Tuesday, October 24, 2017

Jane - Aline Brosh McKenna, Ramon K. Perez

Title: Jane
Author: Aline Brosh McKenna and Ramon K. Perez
Publisher: Archaia, 2017 (Hardcover)
Length: 224 pages
Genre: Young Adult/Adult; Classic, Realistic Fiction, Graphic Novel
Started: October 23, 2017
Finished: October 23, 2017

From the back cover

Growing up in an unhappy family in a small New England town, Jane dreamed of escaping to New york City to study art and live a life of independent adventure. Soon after arriving, she takes a job as a nanny for a mysterious, powerful businessman, Rochester, and his lovable but lonely daughter, Adele, in a lavish apartment filled with unsettling secrets. Jane soon finds herself drawn into a world of intrigue, danger, and romance that takes her far beyond her childhood dreams.

Award-winning screenwriter Aline Brosh McKenna (The Devil Wears Prada, Crazy Ex-Girlfriend) makes her graphic novel debut with Eisner Award-winning illustrator Ramon K. Perez (Jim Henson's Tale of Sand) in this modern day reimagining of Charlotte Bronte's classic novel Jane Eyre.

I'm a Jane Eyre enthusiast, and like with Beauty and the Beast, I'll read any new version that is released; so of course I picked this up. This version does a great job of updating the story for a modern context: Jane is American, escapes her neglectful, extended family to study art in New York, and becomes a nanny to support herself. Rochester is a business tycoon whose wife was shot by a bullet intended for him, is now essentially brain-dead, and he keeps her in the upper floor of his Manhattan penthouse in hope of a recovery. Jane empathizes with Adele, and in her persistence in getting Rochester to step up and be a more involved father, the two bond and a romance develops.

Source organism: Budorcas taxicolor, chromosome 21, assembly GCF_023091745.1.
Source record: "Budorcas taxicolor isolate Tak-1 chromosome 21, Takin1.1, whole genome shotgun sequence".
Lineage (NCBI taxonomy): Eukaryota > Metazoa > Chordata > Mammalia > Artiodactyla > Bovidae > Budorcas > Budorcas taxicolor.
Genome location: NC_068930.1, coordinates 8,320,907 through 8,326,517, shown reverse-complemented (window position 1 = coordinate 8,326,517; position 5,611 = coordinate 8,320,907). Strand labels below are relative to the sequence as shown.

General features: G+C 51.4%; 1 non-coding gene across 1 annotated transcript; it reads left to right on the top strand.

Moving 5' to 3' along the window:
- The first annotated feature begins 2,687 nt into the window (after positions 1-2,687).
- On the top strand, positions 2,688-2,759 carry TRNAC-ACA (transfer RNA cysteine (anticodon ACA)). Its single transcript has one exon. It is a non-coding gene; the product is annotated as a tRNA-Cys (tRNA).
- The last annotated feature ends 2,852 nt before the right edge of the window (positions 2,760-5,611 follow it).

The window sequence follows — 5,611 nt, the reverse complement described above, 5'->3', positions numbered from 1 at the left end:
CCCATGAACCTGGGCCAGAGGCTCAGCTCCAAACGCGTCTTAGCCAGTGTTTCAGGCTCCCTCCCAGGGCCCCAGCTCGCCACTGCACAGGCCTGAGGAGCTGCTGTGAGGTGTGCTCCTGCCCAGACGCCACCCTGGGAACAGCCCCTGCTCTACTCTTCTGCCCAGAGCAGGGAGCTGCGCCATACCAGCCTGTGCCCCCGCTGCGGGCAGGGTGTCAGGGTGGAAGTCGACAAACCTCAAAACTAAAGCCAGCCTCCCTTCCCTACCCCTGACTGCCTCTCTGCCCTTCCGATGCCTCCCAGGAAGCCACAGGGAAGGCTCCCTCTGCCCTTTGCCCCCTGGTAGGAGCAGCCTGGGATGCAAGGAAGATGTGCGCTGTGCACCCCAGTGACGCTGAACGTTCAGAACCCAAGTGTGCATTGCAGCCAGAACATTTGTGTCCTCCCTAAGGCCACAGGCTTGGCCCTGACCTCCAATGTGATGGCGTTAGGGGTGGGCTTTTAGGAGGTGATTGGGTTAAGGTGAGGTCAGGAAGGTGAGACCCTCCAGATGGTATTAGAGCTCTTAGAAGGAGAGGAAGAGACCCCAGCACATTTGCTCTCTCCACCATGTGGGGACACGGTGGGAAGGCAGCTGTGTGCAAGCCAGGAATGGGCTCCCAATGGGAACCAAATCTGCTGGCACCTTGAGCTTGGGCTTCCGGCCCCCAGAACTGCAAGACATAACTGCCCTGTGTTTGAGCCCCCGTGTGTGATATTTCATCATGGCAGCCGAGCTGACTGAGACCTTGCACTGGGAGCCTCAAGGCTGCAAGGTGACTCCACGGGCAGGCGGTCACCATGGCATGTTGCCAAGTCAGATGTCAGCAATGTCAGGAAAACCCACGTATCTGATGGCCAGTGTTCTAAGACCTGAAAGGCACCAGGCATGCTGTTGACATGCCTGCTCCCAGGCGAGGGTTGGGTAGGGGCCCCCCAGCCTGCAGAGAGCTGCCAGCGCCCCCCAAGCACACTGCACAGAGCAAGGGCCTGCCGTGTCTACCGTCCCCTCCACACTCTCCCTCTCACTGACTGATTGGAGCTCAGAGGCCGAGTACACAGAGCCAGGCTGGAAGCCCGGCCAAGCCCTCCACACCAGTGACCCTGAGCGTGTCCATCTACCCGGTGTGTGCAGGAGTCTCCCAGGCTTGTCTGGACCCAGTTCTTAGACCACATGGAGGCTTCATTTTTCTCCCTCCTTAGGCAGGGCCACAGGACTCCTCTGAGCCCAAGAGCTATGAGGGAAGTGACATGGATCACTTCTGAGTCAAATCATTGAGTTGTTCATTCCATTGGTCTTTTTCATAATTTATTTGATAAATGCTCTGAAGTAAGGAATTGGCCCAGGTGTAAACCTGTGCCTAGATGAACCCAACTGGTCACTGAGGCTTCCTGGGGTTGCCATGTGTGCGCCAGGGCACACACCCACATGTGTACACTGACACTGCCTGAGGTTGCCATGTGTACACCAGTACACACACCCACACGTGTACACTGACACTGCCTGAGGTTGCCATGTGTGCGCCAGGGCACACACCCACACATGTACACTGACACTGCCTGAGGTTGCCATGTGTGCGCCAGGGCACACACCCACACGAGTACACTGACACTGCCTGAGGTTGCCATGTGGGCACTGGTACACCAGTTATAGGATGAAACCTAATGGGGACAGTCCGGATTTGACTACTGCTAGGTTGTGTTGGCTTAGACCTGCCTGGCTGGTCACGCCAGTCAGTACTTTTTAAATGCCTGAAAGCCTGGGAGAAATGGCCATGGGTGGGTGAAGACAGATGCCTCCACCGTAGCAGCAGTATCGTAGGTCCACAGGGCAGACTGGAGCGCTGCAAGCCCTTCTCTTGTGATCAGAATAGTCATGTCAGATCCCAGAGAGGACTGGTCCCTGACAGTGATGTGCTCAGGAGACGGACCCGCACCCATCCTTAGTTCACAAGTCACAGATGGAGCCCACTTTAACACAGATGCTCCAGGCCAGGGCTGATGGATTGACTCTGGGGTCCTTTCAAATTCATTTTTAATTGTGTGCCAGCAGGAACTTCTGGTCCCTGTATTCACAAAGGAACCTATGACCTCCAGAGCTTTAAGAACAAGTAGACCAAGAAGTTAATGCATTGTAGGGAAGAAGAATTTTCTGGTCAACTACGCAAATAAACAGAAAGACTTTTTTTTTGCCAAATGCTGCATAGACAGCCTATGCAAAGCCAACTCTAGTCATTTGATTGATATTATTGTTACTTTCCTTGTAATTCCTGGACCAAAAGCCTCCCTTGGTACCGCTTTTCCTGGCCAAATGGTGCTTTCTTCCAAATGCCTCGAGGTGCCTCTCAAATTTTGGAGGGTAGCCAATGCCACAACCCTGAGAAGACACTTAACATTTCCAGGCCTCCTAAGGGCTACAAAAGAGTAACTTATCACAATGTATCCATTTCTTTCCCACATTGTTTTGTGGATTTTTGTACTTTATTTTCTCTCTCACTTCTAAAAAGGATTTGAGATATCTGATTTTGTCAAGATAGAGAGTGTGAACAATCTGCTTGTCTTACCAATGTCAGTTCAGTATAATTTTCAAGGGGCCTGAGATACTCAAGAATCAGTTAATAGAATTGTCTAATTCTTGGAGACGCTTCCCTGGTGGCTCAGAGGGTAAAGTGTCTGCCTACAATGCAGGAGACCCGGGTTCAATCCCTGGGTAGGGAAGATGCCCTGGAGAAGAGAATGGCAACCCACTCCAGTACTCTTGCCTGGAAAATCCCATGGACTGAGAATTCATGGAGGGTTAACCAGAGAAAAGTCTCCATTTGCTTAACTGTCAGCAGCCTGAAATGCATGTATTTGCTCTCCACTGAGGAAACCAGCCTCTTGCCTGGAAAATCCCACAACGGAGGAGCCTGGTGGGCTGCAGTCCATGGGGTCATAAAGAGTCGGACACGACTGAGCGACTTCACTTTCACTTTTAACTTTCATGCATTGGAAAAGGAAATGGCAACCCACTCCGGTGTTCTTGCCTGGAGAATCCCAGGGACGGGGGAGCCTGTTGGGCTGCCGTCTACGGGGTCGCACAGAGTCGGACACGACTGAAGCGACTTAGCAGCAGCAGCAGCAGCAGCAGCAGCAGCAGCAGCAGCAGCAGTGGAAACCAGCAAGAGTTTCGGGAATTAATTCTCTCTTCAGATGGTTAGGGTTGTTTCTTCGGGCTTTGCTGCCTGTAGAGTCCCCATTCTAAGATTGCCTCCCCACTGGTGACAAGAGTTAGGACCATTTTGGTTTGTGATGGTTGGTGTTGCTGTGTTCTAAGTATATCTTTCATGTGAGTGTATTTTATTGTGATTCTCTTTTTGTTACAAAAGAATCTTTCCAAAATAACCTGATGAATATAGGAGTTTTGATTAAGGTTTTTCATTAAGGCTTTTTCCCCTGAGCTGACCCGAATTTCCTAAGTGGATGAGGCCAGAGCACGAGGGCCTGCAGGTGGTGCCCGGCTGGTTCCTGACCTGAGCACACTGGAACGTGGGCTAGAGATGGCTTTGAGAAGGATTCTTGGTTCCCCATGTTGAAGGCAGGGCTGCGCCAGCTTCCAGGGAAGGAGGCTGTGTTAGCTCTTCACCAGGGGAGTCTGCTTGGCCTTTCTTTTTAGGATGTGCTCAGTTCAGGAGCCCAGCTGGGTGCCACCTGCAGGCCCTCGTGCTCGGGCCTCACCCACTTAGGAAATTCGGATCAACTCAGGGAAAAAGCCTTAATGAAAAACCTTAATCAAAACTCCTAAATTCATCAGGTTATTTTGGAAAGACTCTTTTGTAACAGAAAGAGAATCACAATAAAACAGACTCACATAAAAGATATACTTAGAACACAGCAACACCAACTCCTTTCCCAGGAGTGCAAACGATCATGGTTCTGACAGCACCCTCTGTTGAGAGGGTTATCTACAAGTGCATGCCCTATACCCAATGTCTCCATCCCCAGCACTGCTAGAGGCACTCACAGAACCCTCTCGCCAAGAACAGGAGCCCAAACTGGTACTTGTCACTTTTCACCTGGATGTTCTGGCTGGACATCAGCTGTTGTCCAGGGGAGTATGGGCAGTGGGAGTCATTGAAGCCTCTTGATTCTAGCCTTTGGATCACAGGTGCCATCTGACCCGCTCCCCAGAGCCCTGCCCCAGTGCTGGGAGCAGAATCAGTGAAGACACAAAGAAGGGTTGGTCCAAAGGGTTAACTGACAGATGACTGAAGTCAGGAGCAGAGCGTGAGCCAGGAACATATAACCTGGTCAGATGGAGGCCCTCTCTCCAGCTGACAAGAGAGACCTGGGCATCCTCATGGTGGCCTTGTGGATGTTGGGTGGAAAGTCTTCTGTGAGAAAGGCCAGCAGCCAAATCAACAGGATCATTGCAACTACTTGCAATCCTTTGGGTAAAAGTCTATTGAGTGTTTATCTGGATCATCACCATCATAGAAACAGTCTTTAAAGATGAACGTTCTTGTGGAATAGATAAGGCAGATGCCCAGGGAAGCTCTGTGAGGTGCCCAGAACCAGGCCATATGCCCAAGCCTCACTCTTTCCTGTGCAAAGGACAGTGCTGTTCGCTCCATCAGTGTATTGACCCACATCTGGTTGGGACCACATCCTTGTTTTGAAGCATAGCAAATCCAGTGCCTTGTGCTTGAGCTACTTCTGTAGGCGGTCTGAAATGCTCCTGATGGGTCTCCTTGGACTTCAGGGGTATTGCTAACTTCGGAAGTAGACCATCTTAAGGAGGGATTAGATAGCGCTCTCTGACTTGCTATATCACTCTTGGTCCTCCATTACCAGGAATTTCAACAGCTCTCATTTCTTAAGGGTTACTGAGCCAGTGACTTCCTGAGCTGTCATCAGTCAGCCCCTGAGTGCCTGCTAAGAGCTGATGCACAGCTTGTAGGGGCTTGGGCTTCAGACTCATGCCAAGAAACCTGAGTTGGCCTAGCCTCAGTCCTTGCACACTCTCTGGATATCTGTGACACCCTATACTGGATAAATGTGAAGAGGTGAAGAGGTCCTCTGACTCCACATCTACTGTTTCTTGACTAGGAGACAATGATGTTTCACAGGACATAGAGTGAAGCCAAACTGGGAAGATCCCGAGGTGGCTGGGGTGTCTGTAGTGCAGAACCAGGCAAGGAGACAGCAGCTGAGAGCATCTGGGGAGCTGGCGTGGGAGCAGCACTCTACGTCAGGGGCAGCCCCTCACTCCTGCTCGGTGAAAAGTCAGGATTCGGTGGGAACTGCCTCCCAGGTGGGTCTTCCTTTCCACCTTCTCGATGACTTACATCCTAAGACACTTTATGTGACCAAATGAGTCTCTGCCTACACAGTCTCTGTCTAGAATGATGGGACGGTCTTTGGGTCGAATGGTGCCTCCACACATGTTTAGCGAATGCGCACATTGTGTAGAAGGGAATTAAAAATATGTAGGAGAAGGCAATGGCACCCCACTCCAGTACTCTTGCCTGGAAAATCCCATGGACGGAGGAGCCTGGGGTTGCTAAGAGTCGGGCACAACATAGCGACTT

This version does a great job of certain things but falls flat in others. The opening pages show rather than tell about Jane's childhood and neglectful upbringing using very little narrative dialogue, and a lovely metaphoric grayscale colour palette that slowly emerges to brilliant colour as readers see Jane settle in New York. On the other end, the romance between Jane and Rochester is horribly rushed and doesn't do justice to the original. The conversations that they're supposed to bond over are absent, and it just makes for an unrealistic portrayal of the pair. The art style isn't my cup of tea, but it is nicely done.

Worth a read if you're a fan of the original, it's a nice modern take on the tale but not a perfect adaptation. 

Thoughts on the cover:
Showcases Jane's personality and the graphic novel's excellent use of colour. 

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